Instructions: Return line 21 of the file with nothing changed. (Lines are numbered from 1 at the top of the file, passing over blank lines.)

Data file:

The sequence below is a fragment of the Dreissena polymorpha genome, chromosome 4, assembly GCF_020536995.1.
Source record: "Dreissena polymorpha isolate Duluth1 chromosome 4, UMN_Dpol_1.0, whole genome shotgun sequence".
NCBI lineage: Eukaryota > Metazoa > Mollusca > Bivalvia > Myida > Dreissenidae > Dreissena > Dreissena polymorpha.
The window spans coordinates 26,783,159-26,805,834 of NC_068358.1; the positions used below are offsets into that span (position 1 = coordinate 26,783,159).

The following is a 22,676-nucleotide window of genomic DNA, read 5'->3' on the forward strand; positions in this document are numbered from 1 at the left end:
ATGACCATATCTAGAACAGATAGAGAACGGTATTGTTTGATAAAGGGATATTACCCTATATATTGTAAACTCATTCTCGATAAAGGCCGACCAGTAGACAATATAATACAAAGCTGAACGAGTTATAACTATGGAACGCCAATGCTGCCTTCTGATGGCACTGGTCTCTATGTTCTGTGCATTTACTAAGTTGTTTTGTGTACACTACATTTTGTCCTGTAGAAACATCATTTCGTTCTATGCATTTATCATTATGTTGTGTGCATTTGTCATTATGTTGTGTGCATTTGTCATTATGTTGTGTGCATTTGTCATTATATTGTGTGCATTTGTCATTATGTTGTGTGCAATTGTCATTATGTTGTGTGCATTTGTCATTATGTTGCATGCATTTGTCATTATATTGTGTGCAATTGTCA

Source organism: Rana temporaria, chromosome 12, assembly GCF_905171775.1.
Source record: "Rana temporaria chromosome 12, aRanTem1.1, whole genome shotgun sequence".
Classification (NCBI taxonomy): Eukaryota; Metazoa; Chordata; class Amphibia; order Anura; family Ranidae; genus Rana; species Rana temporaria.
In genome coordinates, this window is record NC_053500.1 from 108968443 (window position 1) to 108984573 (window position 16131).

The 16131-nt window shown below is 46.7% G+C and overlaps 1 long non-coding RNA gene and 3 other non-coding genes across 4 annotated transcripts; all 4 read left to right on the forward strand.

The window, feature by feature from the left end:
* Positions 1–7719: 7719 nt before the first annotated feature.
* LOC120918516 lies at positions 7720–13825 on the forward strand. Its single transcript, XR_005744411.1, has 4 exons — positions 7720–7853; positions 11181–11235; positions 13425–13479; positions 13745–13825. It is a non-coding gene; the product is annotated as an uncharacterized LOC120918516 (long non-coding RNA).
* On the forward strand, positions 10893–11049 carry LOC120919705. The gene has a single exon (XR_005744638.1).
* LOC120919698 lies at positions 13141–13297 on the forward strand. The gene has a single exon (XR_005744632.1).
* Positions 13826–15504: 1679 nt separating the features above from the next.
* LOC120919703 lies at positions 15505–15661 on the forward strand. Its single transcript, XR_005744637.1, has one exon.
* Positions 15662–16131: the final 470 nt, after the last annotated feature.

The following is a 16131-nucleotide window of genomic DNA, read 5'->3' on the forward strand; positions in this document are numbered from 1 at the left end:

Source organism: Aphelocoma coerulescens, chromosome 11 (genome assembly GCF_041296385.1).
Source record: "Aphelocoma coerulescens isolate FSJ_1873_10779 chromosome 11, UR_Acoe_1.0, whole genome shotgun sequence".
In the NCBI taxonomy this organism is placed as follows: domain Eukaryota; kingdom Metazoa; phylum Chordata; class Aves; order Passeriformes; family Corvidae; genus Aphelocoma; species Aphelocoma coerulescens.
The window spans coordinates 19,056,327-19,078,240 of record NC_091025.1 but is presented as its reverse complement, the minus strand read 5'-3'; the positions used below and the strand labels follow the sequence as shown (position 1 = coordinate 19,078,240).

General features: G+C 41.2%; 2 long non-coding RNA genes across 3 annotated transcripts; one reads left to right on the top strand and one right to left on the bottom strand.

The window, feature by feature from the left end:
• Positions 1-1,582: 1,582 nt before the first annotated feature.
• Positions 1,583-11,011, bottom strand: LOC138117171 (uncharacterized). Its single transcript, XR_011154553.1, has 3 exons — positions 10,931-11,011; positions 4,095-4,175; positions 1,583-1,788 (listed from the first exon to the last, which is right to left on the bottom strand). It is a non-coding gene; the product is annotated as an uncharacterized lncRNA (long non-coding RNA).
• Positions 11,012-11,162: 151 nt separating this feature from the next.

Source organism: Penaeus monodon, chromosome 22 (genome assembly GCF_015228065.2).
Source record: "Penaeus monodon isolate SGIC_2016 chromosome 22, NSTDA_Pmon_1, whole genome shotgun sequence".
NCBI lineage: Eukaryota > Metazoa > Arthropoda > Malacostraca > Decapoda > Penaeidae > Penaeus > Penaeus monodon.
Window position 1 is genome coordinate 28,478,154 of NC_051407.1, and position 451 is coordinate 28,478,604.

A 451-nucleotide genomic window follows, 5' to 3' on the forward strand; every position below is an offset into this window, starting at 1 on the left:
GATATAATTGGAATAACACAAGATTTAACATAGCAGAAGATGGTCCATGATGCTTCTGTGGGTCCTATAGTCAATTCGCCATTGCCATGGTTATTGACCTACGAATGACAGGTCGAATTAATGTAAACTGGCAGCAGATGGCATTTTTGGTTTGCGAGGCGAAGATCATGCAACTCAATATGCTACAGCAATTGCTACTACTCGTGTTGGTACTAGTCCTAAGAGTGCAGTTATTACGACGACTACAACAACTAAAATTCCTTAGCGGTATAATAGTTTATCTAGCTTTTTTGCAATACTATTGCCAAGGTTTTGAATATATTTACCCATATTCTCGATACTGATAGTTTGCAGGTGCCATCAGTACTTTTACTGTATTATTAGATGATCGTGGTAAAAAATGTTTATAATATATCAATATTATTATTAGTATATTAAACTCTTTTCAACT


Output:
Source organism: Aphelocoma coerulescens, chromosome 11 (genome assembly GCF_041296385.1).